Strawberry Creek Salmon Run Has Far-Reaching Benefits

When Chinook salmon make their last run in the fall from Lake Michigan up little Strawberry Creek in Sturgeon Bay to spawn and die, they are doing much more than completing their life cycle.

The annual migration to Strawberry Creek means another generation of Chinook will be raised and stocked the following year. The fish are weighed and measured, sexed and checked for a clipped adipose fin, which means the fish has been tagged as a fingerling with a tiny stainless steel wire with a binary code etched into it.

Eggs are then collected from the female fish and are mixed with milt (sperm) from male fish. Water is then added, causing fertilization. The eggs are then rinsed and are ready for transport to fish hatcheries.

Fisheries Biologist Nick Legler (inside the booth) records data from Chinook collected at Strawberry Creek.

Strawberry Creek was the first stocking and egg collection site in the state, and it remains the primary source for Lake Michigan’s Chinook stocking program. According to a report from the Wisconsin Sea Grant, the Chinook salmon fishing industry generated $32 million in 2016.

The Wisconsin Department of Natural Resources began the Chinook salmon program at Strawberry Creek in 1969 when 65,000 fingerlings were stocked in the creek. Since then, an average of 200,000 fingerlings have been released at the site each year. Chinook eggs have been collected there since 1972.

The DNR’s quota is about 800,000 fish, but they gather way more eggs than that. Darren Lewis of Fort Atkinson, Wis., has been participating in the annual fall salmon run at Strawberry Creek for 20 years, collecting excess eggs for Atlas Mike’s Bait Shop in Fort Atkinson.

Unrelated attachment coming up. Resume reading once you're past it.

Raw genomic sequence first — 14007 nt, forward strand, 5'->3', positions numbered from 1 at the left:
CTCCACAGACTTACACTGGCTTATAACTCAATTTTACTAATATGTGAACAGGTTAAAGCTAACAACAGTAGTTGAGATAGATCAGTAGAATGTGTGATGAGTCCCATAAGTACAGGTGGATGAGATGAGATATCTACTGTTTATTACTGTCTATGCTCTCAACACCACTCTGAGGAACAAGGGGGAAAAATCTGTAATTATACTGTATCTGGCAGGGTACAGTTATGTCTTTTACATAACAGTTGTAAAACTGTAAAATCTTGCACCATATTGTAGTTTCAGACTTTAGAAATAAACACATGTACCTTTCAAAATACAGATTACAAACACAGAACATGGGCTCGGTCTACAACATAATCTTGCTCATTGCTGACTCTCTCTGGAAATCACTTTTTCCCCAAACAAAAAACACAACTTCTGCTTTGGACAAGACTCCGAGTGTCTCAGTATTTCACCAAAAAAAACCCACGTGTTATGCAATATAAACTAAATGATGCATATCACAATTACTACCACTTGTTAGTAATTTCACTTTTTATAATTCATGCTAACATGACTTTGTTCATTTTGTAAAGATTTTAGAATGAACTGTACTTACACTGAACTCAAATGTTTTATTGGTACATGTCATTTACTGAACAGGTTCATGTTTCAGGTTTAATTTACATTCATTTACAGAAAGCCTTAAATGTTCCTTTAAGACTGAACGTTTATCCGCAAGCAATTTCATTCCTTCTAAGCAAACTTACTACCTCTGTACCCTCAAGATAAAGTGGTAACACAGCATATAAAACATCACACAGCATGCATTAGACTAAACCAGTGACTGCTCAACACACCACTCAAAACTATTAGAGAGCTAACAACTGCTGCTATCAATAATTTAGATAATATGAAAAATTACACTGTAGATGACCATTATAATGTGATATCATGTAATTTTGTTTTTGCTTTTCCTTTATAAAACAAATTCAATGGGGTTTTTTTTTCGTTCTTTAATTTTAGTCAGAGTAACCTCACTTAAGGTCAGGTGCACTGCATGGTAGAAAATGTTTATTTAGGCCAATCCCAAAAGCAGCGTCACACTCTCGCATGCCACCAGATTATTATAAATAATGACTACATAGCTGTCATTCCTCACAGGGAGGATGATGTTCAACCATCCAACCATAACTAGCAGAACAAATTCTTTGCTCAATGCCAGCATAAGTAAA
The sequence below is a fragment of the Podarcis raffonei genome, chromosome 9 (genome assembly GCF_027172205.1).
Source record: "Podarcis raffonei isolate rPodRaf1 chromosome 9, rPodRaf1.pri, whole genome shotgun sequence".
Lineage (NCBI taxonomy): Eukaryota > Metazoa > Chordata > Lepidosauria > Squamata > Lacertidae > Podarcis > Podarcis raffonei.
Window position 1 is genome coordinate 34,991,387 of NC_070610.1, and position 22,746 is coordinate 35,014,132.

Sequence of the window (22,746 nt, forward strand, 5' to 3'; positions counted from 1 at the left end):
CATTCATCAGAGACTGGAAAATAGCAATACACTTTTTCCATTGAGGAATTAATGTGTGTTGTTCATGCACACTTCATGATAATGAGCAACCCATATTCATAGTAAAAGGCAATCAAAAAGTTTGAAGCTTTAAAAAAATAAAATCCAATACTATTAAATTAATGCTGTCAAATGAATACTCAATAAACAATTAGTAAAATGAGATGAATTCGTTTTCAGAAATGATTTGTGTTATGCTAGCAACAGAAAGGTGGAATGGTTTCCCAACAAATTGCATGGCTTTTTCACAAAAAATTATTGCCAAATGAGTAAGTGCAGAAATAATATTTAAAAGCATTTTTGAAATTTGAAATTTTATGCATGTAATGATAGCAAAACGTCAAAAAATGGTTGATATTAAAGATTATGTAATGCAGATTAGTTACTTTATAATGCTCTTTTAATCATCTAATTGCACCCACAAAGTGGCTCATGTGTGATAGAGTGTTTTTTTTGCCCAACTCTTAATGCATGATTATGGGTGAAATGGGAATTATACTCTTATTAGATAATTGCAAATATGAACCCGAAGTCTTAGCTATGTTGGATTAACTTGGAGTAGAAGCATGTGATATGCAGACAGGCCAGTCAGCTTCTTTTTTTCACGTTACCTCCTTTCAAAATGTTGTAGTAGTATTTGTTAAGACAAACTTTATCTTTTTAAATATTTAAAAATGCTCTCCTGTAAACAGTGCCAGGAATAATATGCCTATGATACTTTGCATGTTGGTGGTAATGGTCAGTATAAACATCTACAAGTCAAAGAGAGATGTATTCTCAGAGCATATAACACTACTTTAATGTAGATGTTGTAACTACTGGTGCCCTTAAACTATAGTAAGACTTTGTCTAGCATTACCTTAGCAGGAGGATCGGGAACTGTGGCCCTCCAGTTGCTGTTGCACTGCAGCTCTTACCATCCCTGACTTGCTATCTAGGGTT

The headless, gutted fish are then separated into two categories. Fish larger than 36 inches are placed in tubs that will go to the Dramm Corp. in Manitowoc, makers of an organic fertilizer. Smaller fish go to area food pantries.

“We use them to feed people in need. It’s a wonderful program,” said Craig Robbins, director of Paul’s Pantry in Green Bay. “We feed about 180 households per day, five days a week. The need is always great. Purchasing meat is expensive, so donations like this certainly are a huge help for us, especially something as heart healthy and good as salmon. It’s a wonderful way to help those in need with great nutrition.”

Robbins said when a tub of salmon is delivered, Paul’s Pantry employees bag up the fish.

“We have the capacity to distribute that amount of fish very quickly,” he said. “Whoever wants one, they have to clean it themselves. Some are very, very excited and some are, ‘Wow, not sure what to do with this.’ A lot of people don’t know how to clean a fish. But it works out.”

On Oct. 5, a total of 632 Chinook were processed at Strawberry Creek, and of that 108 female Chinooks were spawned, and about 543,971 eggs were collected. Several hundred Chinooks were also not processed on Thursday, and these fish were kept for the next egg collection day. Spawning dates at Strawberry Creek were also held Oct. 9 and 12, and are tentatively set for Oct. 16 and 19.

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